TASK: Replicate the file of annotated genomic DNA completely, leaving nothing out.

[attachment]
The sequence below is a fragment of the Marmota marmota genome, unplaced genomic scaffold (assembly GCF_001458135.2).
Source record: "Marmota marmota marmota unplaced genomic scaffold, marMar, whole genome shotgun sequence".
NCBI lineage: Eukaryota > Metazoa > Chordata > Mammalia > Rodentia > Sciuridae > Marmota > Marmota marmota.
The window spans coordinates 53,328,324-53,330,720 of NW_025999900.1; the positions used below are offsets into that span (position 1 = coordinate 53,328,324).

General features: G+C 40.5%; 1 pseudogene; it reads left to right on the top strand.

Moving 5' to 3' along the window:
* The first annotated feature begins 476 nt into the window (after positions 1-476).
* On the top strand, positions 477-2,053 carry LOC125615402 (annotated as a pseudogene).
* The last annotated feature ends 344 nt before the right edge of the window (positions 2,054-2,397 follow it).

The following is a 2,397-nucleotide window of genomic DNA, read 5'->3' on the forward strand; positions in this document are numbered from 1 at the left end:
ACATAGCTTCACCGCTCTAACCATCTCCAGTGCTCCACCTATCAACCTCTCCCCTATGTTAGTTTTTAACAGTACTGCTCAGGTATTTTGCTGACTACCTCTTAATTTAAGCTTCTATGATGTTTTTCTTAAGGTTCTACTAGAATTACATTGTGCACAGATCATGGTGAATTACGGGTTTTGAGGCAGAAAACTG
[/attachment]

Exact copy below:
The sequence below is a fragment of the Marmota marmota genome, unplaced genomic scaffold (assembly GCF_001458135.2).
Source record: "Marmota marmota marmota unplaced genomic scaffold, marMar, whole genome shotgun sequence".
NCBI lineage: Eukaryota > Metazoa > Chordata > Mammalia > Rodentia > Sciuridae > Marmota > Marmota marmota.
The window spans coordinates 53,328,324-53,330,720 of NW_025999900.1; the positions used below are offsets into that span (position 1 = coordinate 53,328,324).

General features: G+C 40.5%; 1 pseudogene; it reads left to right on the top strand.

Moving 5' to 3' along the window:
* The first annotated feature begins 476 nt into the window (after positions 1-476).
* On the top strand, positions 477-2,053 carry LOC125615402 (annotated as a pseudogene).
* The last annotated feature ends 344 nt before the right edge of the window (positions 2,054-2,397 follow it).

The following is a 2,397-nucleotide window of genomic DNA, read 5'->3' on the forward strand; positions in this document are numbered from 1 at the left end:
ACATAGCTTCACCGCTCTAACCATCTCCAGTGCTCCACCTATCAACCTCTCCCCTATGTTAGTTTTTAACAGTACTGCTCAGGTATTTTGCTGACTACCTCTTAATTTAAGCTTCTATGATGTTTTTCTTAAGGTTCTACTAGAATTACATTGTGCACAGATCATGGTGAATTACGGGTTTTGAGGCAGAAAACTG